Should Urban Planners Focus on Water First?
It’s possible — or at least worth considering — that we have been doing urban planning backwards.
Consider that planners have traditionally focused first on the urban environment they wished to create. Only then do they begin to design the stormwater control infrastructure needed to manage the flow of runoff away from that environment.
The problem with this approach is simple: No one can out-design Mother Nature.
Even the best-designed stormwater management systems are no match for water that is bound and determined to find the downhill path of least resistance. And that can lead, among other things, to sewer overflows, overstressed wastewater treatment plants and stream degradation.
As we look to the future, we can address these problems by rethinking our approach to stormwater management. More simply, we can put water first.
Think about how different our urban areas might look if, instead of developing them using a traditional street grid system, we began by allowing stormwater runoff to follow more natural pathways. These streams and drainage areas could then be incorporated into our urban landscape, with planners designing streets and structures around them.
Changing the Urban Landscape
Many of the water quality and runoff issues cities face today are the result of the impervious surfaces created through urban development. Part of our challenge, moving forward, is to mitigate these changes whenever possible.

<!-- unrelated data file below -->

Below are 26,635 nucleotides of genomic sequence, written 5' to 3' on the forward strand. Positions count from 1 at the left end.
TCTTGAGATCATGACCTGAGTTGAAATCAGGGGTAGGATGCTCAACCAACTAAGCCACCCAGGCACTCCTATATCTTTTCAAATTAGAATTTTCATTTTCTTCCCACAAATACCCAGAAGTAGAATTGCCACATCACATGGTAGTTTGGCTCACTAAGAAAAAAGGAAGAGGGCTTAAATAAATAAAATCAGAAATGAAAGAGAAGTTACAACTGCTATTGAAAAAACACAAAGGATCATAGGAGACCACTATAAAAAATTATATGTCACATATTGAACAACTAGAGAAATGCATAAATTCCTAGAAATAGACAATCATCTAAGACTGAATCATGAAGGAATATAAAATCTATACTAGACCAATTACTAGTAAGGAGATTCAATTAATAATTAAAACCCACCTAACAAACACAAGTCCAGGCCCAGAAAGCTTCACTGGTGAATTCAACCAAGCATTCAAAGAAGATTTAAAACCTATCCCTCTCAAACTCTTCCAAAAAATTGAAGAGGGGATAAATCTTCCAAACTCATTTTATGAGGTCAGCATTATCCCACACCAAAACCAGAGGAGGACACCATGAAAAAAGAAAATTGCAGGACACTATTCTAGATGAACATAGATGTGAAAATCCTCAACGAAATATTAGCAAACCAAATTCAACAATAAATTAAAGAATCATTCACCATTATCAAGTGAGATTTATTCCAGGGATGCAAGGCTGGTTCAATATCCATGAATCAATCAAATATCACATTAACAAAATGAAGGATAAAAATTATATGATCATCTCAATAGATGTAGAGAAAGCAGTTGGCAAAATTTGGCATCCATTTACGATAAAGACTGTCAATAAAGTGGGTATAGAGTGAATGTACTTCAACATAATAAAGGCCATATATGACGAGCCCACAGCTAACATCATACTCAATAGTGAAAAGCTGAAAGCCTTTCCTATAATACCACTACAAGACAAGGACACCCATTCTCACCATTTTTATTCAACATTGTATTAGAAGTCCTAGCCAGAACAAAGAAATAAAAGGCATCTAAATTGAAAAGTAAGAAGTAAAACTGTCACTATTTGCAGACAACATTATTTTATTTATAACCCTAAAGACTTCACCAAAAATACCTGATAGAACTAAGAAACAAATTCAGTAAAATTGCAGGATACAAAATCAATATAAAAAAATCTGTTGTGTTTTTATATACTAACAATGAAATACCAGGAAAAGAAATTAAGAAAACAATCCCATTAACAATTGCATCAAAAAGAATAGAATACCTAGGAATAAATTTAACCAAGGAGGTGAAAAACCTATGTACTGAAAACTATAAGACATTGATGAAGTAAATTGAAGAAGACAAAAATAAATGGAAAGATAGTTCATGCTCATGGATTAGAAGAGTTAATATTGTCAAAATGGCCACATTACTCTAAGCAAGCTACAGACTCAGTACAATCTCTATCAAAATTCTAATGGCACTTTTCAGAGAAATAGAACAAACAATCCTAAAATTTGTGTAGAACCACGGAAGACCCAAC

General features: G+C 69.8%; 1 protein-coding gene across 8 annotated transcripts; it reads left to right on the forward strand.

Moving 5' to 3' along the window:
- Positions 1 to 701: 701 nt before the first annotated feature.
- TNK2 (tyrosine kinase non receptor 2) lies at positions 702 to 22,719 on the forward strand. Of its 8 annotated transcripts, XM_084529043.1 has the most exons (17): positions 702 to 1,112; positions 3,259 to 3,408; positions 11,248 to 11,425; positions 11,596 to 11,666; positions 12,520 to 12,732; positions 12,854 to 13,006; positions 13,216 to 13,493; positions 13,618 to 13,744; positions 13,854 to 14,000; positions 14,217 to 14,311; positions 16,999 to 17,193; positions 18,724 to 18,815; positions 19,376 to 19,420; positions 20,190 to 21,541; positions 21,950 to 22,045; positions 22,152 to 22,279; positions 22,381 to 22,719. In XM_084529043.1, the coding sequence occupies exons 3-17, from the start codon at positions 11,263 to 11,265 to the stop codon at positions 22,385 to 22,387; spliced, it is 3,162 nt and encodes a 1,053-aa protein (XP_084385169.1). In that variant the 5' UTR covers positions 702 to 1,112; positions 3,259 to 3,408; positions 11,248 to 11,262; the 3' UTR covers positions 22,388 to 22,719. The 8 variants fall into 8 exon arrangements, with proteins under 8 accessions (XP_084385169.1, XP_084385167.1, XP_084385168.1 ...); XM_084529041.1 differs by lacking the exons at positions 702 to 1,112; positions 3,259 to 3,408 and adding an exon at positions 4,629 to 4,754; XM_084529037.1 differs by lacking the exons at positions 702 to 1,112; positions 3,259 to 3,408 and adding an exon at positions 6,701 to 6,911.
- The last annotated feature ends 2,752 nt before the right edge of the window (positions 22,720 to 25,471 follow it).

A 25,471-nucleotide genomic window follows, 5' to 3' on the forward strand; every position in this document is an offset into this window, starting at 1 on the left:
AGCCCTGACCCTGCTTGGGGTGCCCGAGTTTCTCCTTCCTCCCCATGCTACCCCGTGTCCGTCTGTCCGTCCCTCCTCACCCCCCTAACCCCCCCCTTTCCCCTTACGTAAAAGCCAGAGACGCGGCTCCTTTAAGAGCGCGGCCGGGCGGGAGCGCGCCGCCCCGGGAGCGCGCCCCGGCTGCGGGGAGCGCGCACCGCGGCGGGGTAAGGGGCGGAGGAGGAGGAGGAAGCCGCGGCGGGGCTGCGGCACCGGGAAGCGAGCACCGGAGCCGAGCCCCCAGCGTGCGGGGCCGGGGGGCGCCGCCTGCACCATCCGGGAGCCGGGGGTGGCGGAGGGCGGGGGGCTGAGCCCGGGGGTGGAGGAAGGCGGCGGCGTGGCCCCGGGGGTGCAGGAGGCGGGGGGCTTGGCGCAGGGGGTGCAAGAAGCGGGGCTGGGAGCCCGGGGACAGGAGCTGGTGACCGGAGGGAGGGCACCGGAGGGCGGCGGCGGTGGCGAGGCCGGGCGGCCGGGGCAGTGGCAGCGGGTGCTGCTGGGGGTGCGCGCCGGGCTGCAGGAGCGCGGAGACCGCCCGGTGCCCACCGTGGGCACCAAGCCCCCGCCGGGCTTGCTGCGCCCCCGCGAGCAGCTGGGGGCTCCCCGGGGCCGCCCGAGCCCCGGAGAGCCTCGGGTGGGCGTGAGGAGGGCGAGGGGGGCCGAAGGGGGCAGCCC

Putting more pipes in the ground to move stormwater downstream as quickly as possible is rarely the smartest or most cost-effective answer. Urban environments in the future will likely rely more on stormwater best management practices, also called green stormwater infrastructure, that remove some of these surfaces, capture water where it is and give it a natural place to go.
Urban planning should therefore include more open spaces and drainage areas where rainwater can collect and drain naturally. These environments will also benefit from more multipurpose spaces that, for example, serve as a trail system one day and a detention basin for stormwater the next.
This is a concept that runs counter to the expectations of most city dwellers, who normally associate standing water with flooding. Part of our job as planners is to educate and, in some cases, re-educate those who have long believed it’s our job to eliminate standing water. In the urban environment of the future, we all will have to become more OK with seeing such water ebb and flow as part of the natural ecosystem.
There is, of course, no one-size-fits-all solution to stormwater runoff. Combined and storm sewers will continue to play important roles in urban infrastructure, and many will need to be rehabilitated or replaced as they age.
But where it makes sense to re-establish natural drainage channels, planners should consider doing so. Even in highly developed, highly urbanized areas, we should seek sustainable, green infrastructure solutions whenever practical. These could include everything from subsurface stormwater detention storage and permeable pavers to street trees and plants that absorb stormwater.
Residents can be expected to take an increasingly important role in understanding the causes of runoff and controlling their contributions to it. Our firm recently worked with the City of Grandview, Missouri, after severe, repeated flooding impacted certain parts of the community.
A mapping-based tool we developed now allows the city engineer to map the community’s natural drainage paths. Citizens who report repeated flooding can now overlay a map of their property with that of the natural drainage paths. By considering how water runs through and drains from a given land area, it’s possible to evaluate all the sources that affect water quality and quantity.
In other words, communities like Grandview are taking a watershed management approach to managing their water resources. Urban planners would be wise to follow their lead.